In the end, I found a place that I loved (I know, I couldn’t believe it either), and set up to move on the last Friday of the month. As in, last Friday. The day of the biggest snowstorm New York City has had in years. I woke up at 7am, with all of my belongings packed up, sick with a sinus infection, and when I saw that shit coming down (there was nothing white and pretty about it) I told myself not to freak out. If anything, this would be a good story!
But it didn’t work. I was already feeling quite vulnerable. In 2007, the year in which the path I was on took a sharp turn, I moved five times. Knowing that people move all the time, doesn’t seem to make it easier. The upheaval in our physical environment reflects the emotional, and vice versa. For me, it triggers feelings of loss. Moving forces us to take a hard look at where we’ve been, and where we hope to be going. And for those of us who have been married or lived with one person for a long time, it inevitably underscores their absence. Especially when you’re up late packing and the smallest thing can serve as a heart-wrenching reminder of what once was. For some, it’s a found photo or a piece of jewelry. For me, this thing was a dishtowel I had purchased on my honeymoon.
I fell in love with my movers. And not just because they actually showed up and parked their truck on a snowbank, coming to rescue me at all costs. The Forman, a dead ringer for Snoop Dog, kindly told me to step aside and somehow, five hours later, I was riding shotgun in the truck next to Snoop on my way to my new place.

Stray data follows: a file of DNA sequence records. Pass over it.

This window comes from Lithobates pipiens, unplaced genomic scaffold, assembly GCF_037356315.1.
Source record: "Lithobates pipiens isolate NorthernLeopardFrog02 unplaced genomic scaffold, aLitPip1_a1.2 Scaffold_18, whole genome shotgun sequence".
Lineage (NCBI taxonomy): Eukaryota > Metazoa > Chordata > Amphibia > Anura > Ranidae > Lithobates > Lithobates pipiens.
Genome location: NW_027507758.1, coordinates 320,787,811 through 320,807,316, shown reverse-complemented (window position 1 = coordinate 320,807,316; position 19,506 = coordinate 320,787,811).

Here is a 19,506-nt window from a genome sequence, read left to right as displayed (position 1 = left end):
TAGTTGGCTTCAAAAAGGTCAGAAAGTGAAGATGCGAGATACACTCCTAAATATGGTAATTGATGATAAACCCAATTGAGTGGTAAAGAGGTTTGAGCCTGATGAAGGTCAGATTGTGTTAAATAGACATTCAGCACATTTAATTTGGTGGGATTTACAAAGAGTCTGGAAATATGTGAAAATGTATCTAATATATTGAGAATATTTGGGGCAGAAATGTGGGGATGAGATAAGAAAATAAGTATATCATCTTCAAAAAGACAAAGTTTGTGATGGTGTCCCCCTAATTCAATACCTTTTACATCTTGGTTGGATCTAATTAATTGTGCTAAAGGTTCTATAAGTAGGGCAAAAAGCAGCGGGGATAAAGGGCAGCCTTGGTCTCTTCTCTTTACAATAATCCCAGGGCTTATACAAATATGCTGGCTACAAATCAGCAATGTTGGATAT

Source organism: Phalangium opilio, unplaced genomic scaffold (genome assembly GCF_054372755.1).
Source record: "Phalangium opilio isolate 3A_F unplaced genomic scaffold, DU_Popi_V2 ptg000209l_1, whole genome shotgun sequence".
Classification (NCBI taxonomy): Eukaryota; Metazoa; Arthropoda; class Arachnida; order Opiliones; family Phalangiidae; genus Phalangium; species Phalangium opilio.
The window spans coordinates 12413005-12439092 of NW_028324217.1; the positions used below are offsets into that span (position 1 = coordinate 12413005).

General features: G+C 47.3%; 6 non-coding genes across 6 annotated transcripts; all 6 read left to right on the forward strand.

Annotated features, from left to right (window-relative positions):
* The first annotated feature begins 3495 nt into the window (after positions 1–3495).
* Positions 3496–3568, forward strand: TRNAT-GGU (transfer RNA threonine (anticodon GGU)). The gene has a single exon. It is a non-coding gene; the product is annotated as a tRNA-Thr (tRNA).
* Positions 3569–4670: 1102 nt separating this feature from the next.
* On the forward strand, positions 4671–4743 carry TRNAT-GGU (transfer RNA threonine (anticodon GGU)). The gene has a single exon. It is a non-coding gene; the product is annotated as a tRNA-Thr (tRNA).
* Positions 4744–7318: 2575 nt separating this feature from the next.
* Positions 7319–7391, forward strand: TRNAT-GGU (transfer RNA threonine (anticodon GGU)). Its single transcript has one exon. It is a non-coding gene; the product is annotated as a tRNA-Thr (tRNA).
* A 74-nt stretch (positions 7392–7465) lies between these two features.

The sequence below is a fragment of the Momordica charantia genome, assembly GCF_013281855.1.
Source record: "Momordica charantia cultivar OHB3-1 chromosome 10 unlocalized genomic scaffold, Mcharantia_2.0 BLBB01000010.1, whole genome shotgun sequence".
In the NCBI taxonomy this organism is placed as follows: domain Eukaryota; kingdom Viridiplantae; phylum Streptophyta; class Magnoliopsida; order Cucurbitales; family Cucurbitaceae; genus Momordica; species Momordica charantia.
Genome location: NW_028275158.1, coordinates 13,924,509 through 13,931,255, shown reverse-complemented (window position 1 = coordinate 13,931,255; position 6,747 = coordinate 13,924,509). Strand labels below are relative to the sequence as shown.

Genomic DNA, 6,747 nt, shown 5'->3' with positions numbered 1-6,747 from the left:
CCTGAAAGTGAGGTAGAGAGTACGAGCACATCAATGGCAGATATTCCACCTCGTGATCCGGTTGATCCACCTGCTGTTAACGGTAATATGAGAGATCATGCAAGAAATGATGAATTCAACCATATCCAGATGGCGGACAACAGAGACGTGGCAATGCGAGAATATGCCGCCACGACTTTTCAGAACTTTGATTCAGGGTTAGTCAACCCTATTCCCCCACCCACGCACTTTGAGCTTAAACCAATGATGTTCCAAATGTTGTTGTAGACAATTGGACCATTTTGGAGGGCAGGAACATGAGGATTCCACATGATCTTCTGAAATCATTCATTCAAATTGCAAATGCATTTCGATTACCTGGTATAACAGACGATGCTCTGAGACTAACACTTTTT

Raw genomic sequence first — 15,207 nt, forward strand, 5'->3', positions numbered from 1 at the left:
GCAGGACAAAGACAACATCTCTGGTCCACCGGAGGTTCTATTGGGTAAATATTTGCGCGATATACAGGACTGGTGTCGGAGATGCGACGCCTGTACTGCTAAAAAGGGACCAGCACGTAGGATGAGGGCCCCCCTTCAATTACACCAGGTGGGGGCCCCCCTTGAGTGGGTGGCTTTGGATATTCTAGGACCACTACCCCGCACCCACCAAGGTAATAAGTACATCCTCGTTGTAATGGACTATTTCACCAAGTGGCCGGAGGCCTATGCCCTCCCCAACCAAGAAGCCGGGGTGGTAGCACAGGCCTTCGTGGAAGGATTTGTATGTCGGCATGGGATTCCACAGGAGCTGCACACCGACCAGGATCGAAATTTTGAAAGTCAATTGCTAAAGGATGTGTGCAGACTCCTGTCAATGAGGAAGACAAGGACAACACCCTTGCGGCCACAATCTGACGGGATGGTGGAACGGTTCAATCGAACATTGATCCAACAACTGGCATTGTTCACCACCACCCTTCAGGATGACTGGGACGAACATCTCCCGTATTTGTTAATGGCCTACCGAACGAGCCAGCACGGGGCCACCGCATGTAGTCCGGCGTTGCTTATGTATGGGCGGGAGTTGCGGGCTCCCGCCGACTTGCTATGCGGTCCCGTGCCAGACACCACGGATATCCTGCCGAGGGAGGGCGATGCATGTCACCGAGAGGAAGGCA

My parents were in Israel, and called me four times, concerned and upset that they weren’t in town to help me. My younger sister and seven-year-old niece took a train in from Jersey and trekked in their snow boots to bring me lunch. I kept telling them that I was fine, that I didn’t need any help. I guess I was relishing that taste of empowerment earned from doing something completely independently. Which in hindsight was completely moronic.
That night, after unpacking as much as I was able to alone (my sister had left hours ago), I decided to quit for the day. I had done plenty! That, and because I had tried to drag my couch to the other side of the room, and ran over my pinky toe. I thought of Samantha from Sex in the City, in the episode where her blinds come crashing down on her head, and she wails, under a heap on the floor, “I need a man!!!!” She had a point. But that wasn’t going to stop me from celebrating.
I went to eat at Gramercy Tavern, and toast the day’s events and the promise of the future. On the street right outside my apartment, I ran into Mr. Big. Another sign, you ask? That’s what I thought.
I woke the next morning to my buzzer ringing. A surprise delivery. From Fresh Direct. In my parents’ absence, my sisters had ordered five boxes worth of food and supplies to stock up my kitchen (yes folks, it’s always about food. There weren’t really any supplies).
As I unpacked everything into my first “real kitchen”(my last apartment kitchen was more like a built-in shelving unit), it began to dawn on me how each and every item was selected with such love and care, from the two people that know me best.
This time it wasn’t a dishtowel, but dates (the fruit) that undid me. This time, it wasn’t tears of loss that surprised me, but tears of gratitude.